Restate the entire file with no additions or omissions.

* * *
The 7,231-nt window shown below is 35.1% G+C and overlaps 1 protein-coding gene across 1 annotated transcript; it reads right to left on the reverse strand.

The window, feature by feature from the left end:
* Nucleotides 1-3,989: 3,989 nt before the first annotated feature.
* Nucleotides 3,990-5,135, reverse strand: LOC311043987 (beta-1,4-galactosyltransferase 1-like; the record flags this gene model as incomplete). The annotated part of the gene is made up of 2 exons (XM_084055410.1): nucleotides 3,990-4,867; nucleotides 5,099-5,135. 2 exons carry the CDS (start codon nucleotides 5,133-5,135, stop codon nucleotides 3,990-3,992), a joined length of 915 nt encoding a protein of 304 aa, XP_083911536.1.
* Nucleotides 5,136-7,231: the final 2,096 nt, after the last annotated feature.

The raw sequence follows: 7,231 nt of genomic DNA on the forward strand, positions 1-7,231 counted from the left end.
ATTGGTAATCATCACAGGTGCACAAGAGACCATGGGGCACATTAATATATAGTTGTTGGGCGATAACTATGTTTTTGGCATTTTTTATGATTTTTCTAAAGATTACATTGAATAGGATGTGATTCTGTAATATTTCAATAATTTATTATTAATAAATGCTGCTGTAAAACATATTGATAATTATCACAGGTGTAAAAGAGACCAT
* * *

The 7,231-nt window shown below is 35.1% G+C and overlaps 1 protein-coding gene across 1 annotated transcript; it reads right to left on the reverse strand.

The window, feature by feature from the left end:
* Nucleotides 1-3,989: 3,989 nt before the first annotated feature.
* Nucleotides 3,990-5,135, reverse strand: LOC311043987 (beta-1,4-galactosyltransferase 1-like; the record flags this gene model as incomplete). The annotated part of the gene is made up of 2 exons (XM_084055410.1): nucleotides 3,990-4,867; nucleotides 5,099-5,135. 2 exons carry the CDS (start codon nucleotides 5,133-5,135, stop codon nucleotides 3,990-3,992), a joined length of 915 nt encoding a protein of 304 aa, XP_083911536.1.
* Nucleotides 5,136-7,231: the final 2,096 nt, after the last annotated feature.

The raw sequence follows: 7,231 nt of genomic DNA on the forward strand, positions 1-7,231 counted from the left end.
ATTGGTAATCATCACAGGTGCACAAGAGACCATGGGGCACATTAATATATAGTTGTTGGGCGATAACTATGTTTTTGGCATTTTTTATGATTTTTCTAAAGATTACATTGAATAGGATGTGATTCTGTAATATTTCAATAATTTATTATTAATAAATGCTGCTGTAAAACATATTGATAATTATCACAGGTGTAAAAGAGACCAT